TATRC M EDICAL M ODELING. &. S IMULATION. P O R T F O L I O. I N F O R M A T I O N B R I E F I N G T O. Open Source Software Framework for Organ Modeling and Simulation Conference National Library of Medicine June 24, 2001. Presenter: J. Harvey Magee.
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TATRC MEDICAL MODELING
P O R T F O L I O
I N F O R M A T I O N B R I E F I N G T O
Open Source Software Framework for Organ Modeling and Simulation Conference
National Library of Medicine
June 24, 2001
Presenter: J. Harvey Magee
P R O J E C T T E A M
Dr. Gerald R. Moses, Projects Supervisor
301 – 619 – 4000 / email@example.com
J. Harvey Magee, Project Officer
301 – 619 – 4002 / firstname.lastname@example.org
Headquarters U.S. Army Medical Research
and Materiel Command
Major General John S. Parker, Commanding General
Telemedicine & Advanced Technology Research Center
Cutting Edge Medical Technology
Telemedicine and Advanced Medical Technology Program
Apply physiological and medical knowledge, advanced diagnostics, simulations, and effector systems integrated with information and telecommunications to enhance operational and medical decision-making, improve medical training, and deliver medical treatment across all barriers.
The program scope is to identify,explore, and demonstrate key technologies and biomedical principles required to overcome technology barriers that are both medically and militarily unique.
Department of Defense,
Joint Warfighting Science and Technology Plan, Chapter IX, Joint Readiness and Logistics, 1999
Why do we Need Simulation?
Military medical personnel [note: 100,000 of them] must practice battlefield trauma care skills (GAO Report June 98).
Training should replicate combat specific wounds & battlefield environmental stressors. Civilian injuries are unlike war.
Traditional “see one, do one, teach one” method is changing.
There are increased restrictions on animal use for training.
Cost to conduct mass casualty exercises is prohibitive.
Health care payors are resistant to reimburse for training.
There are risks from treatment by care providers-in-training.
Kohn, Corrigan, Donaldson,
Institute of Medicine, 1999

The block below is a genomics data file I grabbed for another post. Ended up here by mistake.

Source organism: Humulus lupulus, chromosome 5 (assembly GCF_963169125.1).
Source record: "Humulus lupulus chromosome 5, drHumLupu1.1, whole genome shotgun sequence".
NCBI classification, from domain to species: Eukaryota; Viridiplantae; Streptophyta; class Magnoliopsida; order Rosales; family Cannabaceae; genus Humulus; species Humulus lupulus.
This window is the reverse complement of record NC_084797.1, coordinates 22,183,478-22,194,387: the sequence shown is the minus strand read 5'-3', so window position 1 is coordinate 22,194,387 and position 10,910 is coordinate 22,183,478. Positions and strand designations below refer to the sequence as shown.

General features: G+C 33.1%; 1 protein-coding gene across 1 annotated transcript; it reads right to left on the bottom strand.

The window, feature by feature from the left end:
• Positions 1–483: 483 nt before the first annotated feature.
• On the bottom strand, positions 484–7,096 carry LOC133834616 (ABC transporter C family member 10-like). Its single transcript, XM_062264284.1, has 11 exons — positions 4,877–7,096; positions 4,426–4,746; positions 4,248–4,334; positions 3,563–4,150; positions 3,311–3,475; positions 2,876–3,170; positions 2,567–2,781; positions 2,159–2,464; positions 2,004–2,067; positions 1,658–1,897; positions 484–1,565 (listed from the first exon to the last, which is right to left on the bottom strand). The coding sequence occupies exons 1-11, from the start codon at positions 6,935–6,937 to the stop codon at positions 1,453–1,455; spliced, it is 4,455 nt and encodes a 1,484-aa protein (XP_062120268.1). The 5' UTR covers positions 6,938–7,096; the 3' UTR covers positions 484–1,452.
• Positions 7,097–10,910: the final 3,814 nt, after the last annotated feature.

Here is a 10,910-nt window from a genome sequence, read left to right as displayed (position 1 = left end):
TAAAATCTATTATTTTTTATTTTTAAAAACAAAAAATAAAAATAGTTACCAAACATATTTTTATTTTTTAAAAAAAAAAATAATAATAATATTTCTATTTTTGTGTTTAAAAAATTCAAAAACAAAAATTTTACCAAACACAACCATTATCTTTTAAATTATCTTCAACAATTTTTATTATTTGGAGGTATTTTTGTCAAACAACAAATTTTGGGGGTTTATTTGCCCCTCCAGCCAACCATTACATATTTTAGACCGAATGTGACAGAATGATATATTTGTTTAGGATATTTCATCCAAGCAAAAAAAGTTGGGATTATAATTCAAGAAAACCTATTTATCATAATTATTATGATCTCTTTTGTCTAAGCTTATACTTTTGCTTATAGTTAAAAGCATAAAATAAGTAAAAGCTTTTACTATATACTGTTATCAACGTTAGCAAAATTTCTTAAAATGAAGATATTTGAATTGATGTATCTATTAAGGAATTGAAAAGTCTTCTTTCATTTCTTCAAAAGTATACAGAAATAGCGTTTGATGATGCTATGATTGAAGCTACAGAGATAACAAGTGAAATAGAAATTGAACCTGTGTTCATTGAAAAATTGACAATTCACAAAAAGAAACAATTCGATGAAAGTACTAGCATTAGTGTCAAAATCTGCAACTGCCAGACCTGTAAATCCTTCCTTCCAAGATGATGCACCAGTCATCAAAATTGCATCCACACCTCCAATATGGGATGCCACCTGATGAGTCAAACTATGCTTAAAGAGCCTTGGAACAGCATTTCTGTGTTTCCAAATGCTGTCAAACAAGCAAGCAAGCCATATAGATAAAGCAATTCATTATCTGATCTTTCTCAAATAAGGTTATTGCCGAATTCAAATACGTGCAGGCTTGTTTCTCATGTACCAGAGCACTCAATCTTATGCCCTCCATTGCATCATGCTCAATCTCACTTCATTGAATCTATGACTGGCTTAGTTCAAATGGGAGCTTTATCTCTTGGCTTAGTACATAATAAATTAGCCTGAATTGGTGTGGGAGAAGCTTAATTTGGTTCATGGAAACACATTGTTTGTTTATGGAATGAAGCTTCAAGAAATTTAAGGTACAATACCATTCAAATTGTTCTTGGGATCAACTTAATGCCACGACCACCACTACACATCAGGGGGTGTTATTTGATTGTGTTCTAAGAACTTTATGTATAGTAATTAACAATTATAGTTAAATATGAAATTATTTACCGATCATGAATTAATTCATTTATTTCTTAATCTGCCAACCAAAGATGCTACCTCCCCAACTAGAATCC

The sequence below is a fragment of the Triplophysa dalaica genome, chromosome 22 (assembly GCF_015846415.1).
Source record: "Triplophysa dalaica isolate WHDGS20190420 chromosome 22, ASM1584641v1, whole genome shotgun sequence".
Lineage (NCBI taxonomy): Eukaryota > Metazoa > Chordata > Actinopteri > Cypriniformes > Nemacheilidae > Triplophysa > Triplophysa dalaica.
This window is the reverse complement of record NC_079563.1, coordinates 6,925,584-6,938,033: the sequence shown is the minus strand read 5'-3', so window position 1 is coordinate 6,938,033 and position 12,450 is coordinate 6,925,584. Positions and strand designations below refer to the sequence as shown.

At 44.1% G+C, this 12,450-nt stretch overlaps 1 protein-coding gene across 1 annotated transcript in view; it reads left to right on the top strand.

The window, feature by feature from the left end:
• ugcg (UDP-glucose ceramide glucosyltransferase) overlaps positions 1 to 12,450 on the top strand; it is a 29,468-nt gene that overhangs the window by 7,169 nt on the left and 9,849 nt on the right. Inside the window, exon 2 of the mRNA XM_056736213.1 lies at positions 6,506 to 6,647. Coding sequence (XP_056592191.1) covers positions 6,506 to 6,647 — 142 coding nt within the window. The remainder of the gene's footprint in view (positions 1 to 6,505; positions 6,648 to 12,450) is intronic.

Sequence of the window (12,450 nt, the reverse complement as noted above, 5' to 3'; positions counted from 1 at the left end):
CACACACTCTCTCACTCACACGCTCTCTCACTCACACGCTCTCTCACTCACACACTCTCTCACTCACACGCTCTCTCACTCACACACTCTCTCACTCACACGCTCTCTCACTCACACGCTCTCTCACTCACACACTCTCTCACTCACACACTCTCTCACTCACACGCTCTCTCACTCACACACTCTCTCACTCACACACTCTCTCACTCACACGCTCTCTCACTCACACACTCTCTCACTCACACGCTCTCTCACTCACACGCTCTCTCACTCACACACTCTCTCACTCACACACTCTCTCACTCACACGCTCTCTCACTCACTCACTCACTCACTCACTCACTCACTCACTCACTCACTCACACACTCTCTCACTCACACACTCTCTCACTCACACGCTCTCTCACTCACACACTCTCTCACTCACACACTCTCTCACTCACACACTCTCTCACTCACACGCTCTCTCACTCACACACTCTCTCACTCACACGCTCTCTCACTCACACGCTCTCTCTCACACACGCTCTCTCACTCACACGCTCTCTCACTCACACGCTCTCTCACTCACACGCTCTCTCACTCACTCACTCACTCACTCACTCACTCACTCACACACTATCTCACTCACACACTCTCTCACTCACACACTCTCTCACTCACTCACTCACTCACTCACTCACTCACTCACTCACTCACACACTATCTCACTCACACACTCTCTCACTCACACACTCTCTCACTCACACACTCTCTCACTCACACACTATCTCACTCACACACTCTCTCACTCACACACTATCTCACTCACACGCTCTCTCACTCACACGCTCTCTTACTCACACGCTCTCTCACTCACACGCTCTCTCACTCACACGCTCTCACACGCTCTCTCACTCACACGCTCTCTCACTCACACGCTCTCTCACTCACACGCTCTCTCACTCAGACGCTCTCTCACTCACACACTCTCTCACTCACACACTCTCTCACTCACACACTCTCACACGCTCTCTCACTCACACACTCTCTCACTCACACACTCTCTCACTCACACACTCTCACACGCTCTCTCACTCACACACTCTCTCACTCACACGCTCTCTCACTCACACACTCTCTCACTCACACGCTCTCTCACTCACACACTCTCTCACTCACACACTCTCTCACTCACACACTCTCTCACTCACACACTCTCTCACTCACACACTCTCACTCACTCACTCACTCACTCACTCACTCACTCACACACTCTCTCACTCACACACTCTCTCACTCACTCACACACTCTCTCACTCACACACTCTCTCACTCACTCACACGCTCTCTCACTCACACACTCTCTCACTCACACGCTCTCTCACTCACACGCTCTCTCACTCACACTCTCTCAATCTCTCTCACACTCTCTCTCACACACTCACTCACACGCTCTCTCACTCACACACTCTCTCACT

“Every year at least 44,000 Americans die …of medical errors”
Medical errors are the 7th leading cause of U.S. death, greater than car accidents, breast cancer, or AIDS
Pharmacy errors are no longer the leading medical error. Surgical errors are.
“Recommendation 4.1: Congress should create a Center to…develop knowledge and understanding of errors…develop a research agenda…evaluate methods for identifying and preventing errors….”
C I M I T / S t a n f o r d
G U / J H U
TATRC Medical Modeling & Simulation Portfolio
D U S & T
(Simulation Technologies for Trauma Care)
R T I / E s e m b l e
S T T R
S B I R
O N R
CIMIT / Ben Taub
O R N L
JHU / CCF
A M P
N M T B
Good Science, Sound
Workshop on Surgical Simulation [Algorithms] (Stanford)
Surgical Metrics (Yale)
Open Source Framework (NFAS)
Haptics Users Group
PC-based Interactive VR/Multimedia
Total Immersion Virtual Reality
T O M E E T M U L T I P L E T R A I N I N G N E E D S
Assessment of Medical
Real-time in vivo tissue property measurement and mathematical modeling
Graphics and visualization
Metrics development and learning transfer assessment
Open source architecture (Common Anatomical Modeling Language [CAML], CIMIT)
Assess the landscape – “Meta-Analysis”
Engage the experts – 70-person “Integrated Research Team”, Feb 00
Converge the worlds
Support the science
Designate the “lead agency” to integrate efforts – TATRC has been designated.
Develop & honor professional business practices at all stages of the process
Expand our consortia to address the core problems facing simulation.
Constructively collaborate on various aspects of essential research.
Demonstrate that simulator-based learning actually transfers to patient care, through validation studies and development of training metrics based upon simulator use.
Identify sufficient funds to answer these needs within the next five years (well…not ALL these needs).
Informal Ways We’re Trying to Help